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Liberia

  • John Scott Keltie
  • M. Epstein
Part of the The Statesman’s Yearbook book series (SYBK)

Abstract

The Liberian Republic had its origin in the efforts of several colonisation societies of Europe and America to make permanent provision for freed American slaves. In 1822 a settlement was formed on the west coast of Africa near the spot where Monrovia now stands. On July 26, 1847, the State was constituted as the Free and Independent Republic of Liberia. The new State was first recognised by France and Great Britain, and ultimately by other Powers. The Constitution of the Republic is on the model of that of the United States, with trifling exceptions. The executive is vested in a President and a Council of 6 Ministers, and the legislative power in a parliament of two houses, called the Senate and the House of Representatives. The President and the House of Representatives are elected for four years, and the Senate for six years. The President must be at least thirty-five years of age, and have real property to the value of 600 dollars, or 120l. Electors must be of negro blood, and owners of land. The natives of the country are not excluded from the franchise, but, except in the centres of civilisation, they take no part in political life. The official language of the Government is English.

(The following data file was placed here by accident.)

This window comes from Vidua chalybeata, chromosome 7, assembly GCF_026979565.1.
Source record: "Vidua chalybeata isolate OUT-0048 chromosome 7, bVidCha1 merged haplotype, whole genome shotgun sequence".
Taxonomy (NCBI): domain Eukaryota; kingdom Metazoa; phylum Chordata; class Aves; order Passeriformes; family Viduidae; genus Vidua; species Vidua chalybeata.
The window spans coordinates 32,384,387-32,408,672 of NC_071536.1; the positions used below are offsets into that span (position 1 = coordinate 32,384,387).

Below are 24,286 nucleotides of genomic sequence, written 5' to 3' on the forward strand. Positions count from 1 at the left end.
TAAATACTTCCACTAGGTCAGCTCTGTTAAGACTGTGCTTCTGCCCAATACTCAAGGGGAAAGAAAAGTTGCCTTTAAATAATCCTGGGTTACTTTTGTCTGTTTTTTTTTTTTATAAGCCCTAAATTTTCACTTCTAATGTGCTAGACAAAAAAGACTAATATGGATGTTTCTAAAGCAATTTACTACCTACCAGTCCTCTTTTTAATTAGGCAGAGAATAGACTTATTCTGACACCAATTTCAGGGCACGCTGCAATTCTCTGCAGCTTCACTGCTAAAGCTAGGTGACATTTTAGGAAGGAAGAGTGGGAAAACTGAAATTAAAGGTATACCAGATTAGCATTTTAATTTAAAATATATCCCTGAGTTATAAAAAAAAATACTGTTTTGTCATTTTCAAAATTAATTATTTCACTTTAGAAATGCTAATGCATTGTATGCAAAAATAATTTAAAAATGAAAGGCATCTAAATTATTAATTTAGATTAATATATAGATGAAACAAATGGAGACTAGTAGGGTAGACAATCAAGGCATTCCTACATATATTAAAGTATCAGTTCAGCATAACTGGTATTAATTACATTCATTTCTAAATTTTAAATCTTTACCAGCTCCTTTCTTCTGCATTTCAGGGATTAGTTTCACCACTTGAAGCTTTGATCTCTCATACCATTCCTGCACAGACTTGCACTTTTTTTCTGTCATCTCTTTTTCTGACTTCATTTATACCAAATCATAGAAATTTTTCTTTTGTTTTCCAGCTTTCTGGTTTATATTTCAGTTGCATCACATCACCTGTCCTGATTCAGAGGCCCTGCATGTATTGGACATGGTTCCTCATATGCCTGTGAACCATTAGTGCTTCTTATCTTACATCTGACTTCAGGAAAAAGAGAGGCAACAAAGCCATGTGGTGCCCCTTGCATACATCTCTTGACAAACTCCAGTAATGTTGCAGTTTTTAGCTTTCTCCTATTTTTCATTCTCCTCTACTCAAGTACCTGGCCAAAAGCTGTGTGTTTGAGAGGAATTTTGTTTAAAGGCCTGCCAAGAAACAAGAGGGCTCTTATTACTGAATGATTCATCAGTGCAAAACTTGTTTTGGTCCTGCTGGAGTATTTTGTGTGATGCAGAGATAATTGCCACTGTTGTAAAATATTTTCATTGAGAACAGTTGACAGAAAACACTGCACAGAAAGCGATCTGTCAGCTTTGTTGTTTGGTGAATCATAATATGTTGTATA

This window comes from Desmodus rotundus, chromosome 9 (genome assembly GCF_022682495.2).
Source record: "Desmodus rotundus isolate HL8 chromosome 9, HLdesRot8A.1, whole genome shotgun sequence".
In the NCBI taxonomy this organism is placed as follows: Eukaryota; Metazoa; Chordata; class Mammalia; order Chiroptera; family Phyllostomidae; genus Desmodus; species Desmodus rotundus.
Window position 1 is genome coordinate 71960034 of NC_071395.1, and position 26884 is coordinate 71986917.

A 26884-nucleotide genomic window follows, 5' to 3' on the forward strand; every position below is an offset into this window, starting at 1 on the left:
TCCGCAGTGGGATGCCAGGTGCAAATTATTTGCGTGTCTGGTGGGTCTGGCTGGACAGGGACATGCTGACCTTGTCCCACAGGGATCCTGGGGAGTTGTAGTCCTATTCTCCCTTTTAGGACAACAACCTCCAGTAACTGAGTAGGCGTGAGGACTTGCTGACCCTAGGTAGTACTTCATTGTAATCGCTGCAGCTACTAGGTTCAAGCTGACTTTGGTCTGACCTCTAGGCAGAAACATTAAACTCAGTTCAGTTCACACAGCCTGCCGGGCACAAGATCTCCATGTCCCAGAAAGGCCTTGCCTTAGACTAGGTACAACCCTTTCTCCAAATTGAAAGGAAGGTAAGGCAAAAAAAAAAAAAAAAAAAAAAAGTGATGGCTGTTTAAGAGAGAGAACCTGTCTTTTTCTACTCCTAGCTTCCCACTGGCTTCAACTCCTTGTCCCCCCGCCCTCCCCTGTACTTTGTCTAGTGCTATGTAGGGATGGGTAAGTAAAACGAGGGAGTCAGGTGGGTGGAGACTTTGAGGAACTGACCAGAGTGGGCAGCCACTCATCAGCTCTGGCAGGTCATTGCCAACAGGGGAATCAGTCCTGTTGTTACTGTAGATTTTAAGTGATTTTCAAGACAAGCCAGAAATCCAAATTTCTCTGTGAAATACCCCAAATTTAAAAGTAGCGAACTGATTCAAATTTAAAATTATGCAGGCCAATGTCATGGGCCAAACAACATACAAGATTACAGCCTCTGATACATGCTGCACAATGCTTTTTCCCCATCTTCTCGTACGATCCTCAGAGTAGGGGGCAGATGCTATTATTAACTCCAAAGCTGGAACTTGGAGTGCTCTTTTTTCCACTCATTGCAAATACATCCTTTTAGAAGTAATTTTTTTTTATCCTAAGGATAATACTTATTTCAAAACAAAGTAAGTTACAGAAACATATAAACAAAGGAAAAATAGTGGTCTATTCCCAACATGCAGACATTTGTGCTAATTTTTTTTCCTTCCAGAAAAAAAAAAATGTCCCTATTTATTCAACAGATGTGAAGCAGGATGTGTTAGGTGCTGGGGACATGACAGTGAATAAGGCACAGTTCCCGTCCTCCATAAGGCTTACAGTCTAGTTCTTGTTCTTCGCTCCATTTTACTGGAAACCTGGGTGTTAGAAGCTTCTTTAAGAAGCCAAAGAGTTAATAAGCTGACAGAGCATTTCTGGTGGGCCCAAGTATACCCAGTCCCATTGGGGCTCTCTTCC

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Copyright information

© Palgrave Macmillan, a division of Macmillan Publishers Limited 1925

Authors and Affiliations

  • John Scott Keltie
  • M. Epstein

There are no affiliations available

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